electron microscopy



Electron Microscopy Methods for Catalyst Characterization


In heterogeneous catalysis, frequently used catalysts are metal particles supported on an oxidic material. The size of the metal particles plays a crucial role for the catalyst efficiency, and the determination of size distribution is one of the main tasks of electron microscopy in catalysis. The structure of crystalline supports and of metal particles can be visualized by HRTEM. Often, the metal has a high atomic number and is a stronger electron scatterer than the oxide (e.g., silica or alumina). In this case, Z-contrast imaging (HAADF-STEM) and imaging with back-scattered electrons (SEM) are advantageous to reveal the metal particles clearly. If more than one metal is present in the catalyst, it is important to know whether they are separated or alloyed. This question can be solved by analytical electron microscopy (element selective imaging or STEM + EDXS/EELS). The application of these methods for the characterization of catalysts has been reviewed by J. Liu (Microsc. Microanal. 10 (2004) 55 DOI).




HRTEM images of single crystals of (Ce0.5Zr0.5)O2, prepared by high-temperature flame spray synthesis (left) and of an Ag particle supported on ZnO (right). Samples: Pratsinis group.

Small metal particles are often not stable under the electron beam and continuously change their structure as a result. Nice HRTEM images and videos of Au clusters, including such of hopping atoms, can be found here and there.


HAADF-STEM (Z Contrast)


Z-contrast image of Au particles on a titania support. Au is the more heavy scatterer and thus appears with bright contrast. Besides the about 10 nm large Au particles, smaller ones in the sub-nm size range can be recognized at high resolution (grey spots in the right image). A semi-automatic determination of particle size distributions from such images is possible with ImageJ (download script). Sample: Bus, Prins.



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In the HAADF-STEM image (Z contrast) of Pd/Pt on alumina, the metal particles appear bright. EDXS spot analyses were performed by settng the position of the electron beam on metal particles being only a few nm large. Both particles investigated contain Pd and Pt simultaneously indicating alloy formation. Sample: Strobel, Pratsinis.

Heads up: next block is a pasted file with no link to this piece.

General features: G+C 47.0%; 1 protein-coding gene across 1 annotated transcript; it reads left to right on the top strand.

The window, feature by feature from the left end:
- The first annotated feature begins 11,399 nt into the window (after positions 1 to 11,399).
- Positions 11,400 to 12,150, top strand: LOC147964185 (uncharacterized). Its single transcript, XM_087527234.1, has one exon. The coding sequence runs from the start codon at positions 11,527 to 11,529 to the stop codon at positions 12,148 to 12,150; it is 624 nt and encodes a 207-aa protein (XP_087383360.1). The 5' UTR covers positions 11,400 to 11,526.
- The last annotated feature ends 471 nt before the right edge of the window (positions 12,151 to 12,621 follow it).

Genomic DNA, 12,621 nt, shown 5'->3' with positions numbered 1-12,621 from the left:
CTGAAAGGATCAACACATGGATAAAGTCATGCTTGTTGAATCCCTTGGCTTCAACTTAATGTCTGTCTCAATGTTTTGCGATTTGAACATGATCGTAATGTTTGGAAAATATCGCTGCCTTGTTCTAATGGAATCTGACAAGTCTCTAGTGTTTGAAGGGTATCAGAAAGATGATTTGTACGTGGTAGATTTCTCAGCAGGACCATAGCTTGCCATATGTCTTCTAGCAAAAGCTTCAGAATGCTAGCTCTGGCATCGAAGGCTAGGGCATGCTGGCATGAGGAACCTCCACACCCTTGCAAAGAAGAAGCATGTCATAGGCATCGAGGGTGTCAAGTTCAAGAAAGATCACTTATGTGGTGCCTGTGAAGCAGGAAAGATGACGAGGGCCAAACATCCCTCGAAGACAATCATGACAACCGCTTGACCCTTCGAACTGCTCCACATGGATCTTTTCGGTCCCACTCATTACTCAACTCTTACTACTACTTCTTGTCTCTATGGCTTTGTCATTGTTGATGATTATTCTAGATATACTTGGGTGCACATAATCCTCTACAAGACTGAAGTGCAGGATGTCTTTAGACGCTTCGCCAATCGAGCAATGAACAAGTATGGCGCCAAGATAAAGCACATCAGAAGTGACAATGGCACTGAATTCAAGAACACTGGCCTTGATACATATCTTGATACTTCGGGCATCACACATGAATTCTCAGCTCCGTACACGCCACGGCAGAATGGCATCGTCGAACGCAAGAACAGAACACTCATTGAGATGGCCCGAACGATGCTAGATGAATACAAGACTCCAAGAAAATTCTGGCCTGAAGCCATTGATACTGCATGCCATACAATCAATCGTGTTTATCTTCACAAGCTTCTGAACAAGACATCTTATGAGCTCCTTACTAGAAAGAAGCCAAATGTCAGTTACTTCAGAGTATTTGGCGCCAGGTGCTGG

Aberration-corrected STEM


BF (left) and HAADF (center) STEM images of Pt particles on a ceria support. Although the small scattering difference between Pt and the Ce of the support leads to a quite poor contrast in the images, 1-2 nm Pt particles are recognizable as dark (BF) and bright patches (HAADF), respectively. Sample: Schimmöller, Pratsinis. The high sensitivity of the Z-contrast method allows one to detect even single atoms as bright dots (right: Pt clusters and atoms on carbon; sample: Makosch, Van Bokhoven). For first results with the aberration-corrected HD 2700 Cs microscope, see: F. Krumeich, E. Müller Imaging & Microscopy 12, June 2010, 24-27.


Electron Spectroscopic Imaging

Mixed oxide titania/silica: TEM image (left) and Ti map (right, areas with Ti appear bright), obtained at the Ti_L edge by the 3 window method. Sample: Stark, Pratsinis.



SEM images of Pt particles on alumina. While the secondary electron image (left) shows the morphology only, the Pt particles can be recognized as bright dots in the BSE image (right). Sample: Hess, Baiker.


Selected Publications

Characterization of Catalysts in an Aberration-Corrected Scanning Transmission Electron Microscope
F. Krumeich, E. Müller, R. A. Wepf, and R. Nesper, J. Phys. Chem C 115 (2011) 1080–108 DOI

Shaped RuO2/SnO2-Al2O3 Catalyst for Large-Scale Stable Cl2 Production via HCl Oxidation
C. Mondelli, L. D. Pachón, A. Amrute, T. Schmidt, F. Krumeich, and J. Pérez-Ramírez, ChemCatChem 3 (2011) 657-660 DOI

Electron Microscopy and EXAFS Studies on Oxide-Supported Gold–Silver Nanoparticles Prepared by Flame Spray Pyrolysis
S. Hannemann, J.-D. Grunwaldt, F. Krumeich, P. Kappen, and A. Baiker, Appl. Surf. Sci. 252 (2006) 7862-7873 DOI

ETH Zürich | ETH chemistry department | ETH inorganic chemistry

modified: 3 January, 2017 by F. Krumeich | © ETH Zürich and the authors